Facebook is an enormously powerful advertising tool. There is no better mix of users, placements, and targeting. Sure, you have keywords with Google, and even audiences, but not with the precision and quality of Facebook. And you can’t scale hyper-targeted ads on AdWords.
But, in the wake of Facebook’s data-sharing scandal, will these benefits go away? Facebook has already announced there would be changes. Some are immediate. Others are coming in phases throughout the year.
In this post, I’ll address what has changed, what is coming, and how to make the most of it all.
Let’s start with what’s here: the removal of audience reach and lookalikes from custom audiences. Before, it was possible to layer demographic information onto a custom audience to work backward and identify individuals on a list in more detail. But Facebook has removed this feature for now. Advertisers are, in essence, flying a bit blind.
- Impact. Advertisers cannot establish rough budgets because they won’t be able to see audience sizes with custom and lookalike audiences.
- What to do. Give yourself a higher budget and lower bid, or a higher bid and lower budget, and see if you have delivery issues. If you don’t, you have plenty of audience members to work with.
Remember, lookalike audiences are typically 1 to 10 percent of a country’s population before additional targeting is applied. One percent of the U.S. population is 2.1 million. This change means you’ll have to check your accounts more often. But it doesn’t affect anything functional.
Here’s what’s coming. Some are major, functional changes.
Partner categories. First is the removal of partner categories over the next six months. Why is this is a big deal? To be sure, a lookalike audience will often be your best targeting option by far — if you have the data. If not, you have to make your own audiences until you can funnel enough users to build a reliable lookalike.
Partner categories provided an added layer to help create these hyper-specific audiences. While interests such as page likes will remain a targeting feature, demographic factors such as household income and buying categories will go away.
- Impact. You won’t be able to add additional data cuts like income or buying habits.
- What to do. If you don’t have a lot of audience members, or you rely heavily on income layers and other demographics, start creating these audiences now. Get as many people onto your list as possible to use for lookalike audiences in the future.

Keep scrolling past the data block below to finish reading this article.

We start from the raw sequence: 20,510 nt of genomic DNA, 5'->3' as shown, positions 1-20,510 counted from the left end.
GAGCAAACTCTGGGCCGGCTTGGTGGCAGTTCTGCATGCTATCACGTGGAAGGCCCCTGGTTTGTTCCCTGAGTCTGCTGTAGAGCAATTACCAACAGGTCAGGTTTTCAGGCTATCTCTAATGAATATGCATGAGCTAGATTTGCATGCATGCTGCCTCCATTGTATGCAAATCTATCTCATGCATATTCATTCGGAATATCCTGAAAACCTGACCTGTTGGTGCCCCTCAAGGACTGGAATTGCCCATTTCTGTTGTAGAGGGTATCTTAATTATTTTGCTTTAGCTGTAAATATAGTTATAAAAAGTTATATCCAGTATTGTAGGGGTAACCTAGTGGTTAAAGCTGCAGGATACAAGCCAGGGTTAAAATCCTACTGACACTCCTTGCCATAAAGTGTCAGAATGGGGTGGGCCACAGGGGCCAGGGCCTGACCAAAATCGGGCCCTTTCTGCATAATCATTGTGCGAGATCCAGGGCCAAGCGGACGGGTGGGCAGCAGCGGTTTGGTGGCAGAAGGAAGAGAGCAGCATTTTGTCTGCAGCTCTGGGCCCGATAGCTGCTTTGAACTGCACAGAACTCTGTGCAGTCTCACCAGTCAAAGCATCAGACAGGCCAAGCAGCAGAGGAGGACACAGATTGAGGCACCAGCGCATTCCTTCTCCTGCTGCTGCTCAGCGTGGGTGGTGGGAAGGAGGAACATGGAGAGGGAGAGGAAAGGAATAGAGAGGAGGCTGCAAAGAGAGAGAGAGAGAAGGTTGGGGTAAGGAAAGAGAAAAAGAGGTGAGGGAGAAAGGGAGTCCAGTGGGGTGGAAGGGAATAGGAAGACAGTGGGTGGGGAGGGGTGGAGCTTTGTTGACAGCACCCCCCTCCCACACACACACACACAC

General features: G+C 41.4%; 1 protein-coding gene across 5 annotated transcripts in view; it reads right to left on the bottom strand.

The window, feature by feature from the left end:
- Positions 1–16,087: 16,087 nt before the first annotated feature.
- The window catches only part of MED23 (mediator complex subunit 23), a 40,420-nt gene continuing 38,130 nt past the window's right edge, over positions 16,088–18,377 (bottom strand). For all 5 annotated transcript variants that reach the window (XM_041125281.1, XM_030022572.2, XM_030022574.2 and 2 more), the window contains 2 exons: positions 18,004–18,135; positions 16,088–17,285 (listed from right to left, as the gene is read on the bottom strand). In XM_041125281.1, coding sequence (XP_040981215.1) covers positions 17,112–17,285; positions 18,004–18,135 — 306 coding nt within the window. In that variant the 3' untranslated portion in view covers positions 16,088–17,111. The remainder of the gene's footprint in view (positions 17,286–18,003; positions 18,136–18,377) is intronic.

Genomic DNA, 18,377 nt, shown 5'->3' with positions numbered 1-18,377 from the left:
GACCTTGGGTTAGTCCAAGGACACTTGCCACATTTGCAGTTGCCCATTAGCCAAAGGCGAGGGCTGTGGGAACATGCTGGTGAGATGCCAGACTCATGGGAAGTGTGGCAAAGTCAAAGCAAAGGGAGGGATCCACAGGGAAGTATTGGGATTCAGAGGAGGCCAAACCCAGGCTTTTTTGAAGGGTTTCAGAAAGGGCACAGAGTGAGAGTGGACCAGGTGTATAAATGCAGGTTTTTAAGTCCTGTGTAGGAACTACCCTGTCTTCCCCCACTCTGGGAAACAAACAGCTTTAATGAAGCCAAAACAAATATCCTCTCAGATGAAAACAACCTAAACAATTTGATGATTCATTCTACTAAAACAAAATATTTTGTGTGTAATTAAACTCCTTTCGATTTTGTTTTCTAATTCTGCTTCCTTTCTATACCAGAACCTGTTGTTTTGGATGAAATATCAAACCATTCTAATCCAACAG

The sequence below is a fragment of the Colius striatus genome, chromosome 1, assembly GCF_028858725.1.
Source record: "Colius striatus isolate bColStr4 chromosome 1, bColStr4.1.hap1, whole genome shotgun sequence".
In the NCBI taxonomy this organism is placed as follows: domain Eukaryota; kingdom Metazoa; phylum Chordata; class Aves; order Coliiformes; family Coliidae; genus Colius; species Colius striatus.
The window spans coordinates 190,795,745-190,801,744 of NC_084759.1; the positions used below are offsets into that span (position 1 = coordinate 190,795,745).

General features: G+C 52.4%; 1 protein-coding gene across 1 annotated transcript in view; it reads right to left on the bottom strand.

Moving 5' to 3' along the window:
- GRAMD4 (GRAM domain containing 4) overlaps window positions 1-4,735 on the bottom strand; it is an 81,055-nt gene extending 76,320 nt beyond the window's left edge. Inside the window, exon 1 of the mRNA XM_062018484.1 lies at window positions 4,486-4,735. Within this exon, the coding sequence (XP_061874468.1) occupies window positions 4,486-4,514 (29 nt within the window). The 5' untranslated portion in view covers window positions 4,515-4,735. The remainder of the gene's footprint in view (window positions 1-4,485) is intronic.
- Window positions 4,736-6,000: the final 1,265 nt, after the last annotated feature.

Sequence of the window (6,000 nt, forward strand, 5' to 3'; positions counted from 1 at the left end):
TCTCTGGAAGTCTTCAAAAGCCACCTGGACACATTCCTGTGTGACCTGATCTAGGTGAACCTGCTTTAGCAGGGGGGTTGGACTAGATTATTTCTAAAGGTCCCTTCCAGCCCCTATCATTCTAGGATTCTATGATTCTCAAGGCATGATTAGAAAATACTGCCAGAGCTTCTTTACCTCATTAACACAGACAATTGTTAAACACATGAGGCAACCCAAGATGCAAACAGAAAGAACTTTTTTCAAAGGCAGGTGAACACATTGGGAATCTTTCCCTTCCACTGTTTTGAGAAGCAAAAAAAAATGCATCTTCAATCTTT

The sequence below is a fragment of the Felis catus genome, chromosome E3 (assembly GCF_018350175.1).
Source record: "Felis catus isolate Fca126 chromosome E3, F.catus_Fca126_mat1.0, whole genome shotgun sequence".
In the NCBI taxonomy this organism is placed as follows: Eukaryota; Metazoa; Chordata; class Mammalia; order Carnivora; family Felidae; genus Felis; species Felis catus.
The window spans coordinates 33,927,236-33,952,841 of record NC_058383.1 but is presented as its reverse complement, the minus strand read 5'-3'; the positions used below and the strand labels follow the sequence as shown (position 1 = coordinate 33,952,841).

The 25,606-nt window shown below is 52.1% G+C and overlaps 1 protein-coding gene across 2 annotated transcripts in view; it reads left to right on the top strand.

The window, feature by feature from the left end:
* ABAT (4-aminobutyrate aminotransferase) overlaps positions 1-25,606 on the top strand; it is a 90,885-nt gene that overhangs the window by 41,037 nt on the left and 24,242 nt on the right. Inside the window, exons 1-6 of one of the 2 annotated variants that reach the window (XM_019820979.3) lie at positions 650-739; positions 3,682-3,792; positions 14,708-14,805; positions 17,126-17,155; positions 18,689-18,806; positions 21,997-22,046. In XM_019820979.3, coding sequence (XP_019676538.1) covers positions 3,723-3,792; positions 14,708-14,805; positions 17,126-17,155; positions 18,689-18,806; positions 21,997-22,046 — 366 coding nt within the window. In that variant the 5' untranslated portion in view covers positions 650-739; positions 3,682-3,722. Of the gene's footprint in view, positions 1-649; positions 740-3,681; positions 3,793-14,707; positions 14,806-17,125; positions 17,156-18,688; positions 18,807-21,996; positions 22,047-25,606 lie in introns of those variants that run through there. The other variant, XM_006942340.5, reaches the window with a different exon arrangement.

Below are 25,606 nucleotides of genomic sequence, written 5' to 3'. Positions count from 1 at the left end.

If you only use behavioral targeting, rethink your strategy. Interest targeting will remain. It’s similar to behavioral, but not as specific. View this as an opportunity to diversify your ad strategy.
Ad visibility. Another upcoming change is the ability to see all Facebook ads that were placed by each page. Facebook is testing this in Canada. This change stems from the controversy surrounding political ads. Facebook is trying to provide transparency to users about the ads from each page.
- Impact. All of your active ads will be visible to anyone on your Facebook page by simply visiting it.
- What to do. Nothing. Facebook will roll this out in the U.S. over the coming months. Competitors will be able to see your ads, but you’ll be able to see theirs, too, as well as some basic targeting info. For industrious advertisers, this competitor intelligence could be a benefit.
Permissions for custom audiences. This stems from the upcoming data-protection rules launching in the E.U. on May 25. Companies that serve Europeans or otherwise store or use data from Europe need to obtain consent from those users as to how the data can be used and why it’s necessary. Companies also must provide the ability for users to easily delete the data. Thus advertisers must get consent to store or use this data. If you’re uploading email addresses, you’ll need to certify how you obtained them.
- Impact. To upload custom audiences, advertisers will encounter extra certification steps (still unknown) to certify that data was obtained properly.
- What to do. Nothing. You should always have custom audiences that are built from people who gave their permission to be on your list and to receive marketing communications. This is nothing more than a formality for reputable advertisers.
There’s no need for advertisers to panic. The changes could be uncomfortable for some businesses that don’t have diverse advertising strategies or are secretive. But similar changes have happened before. For example, Facebook removed the ability to target by profession last year.
Handle data responsibly, create high-quality ads, and send users to high-quality websites. No advertiser that I know is quitting Facebook.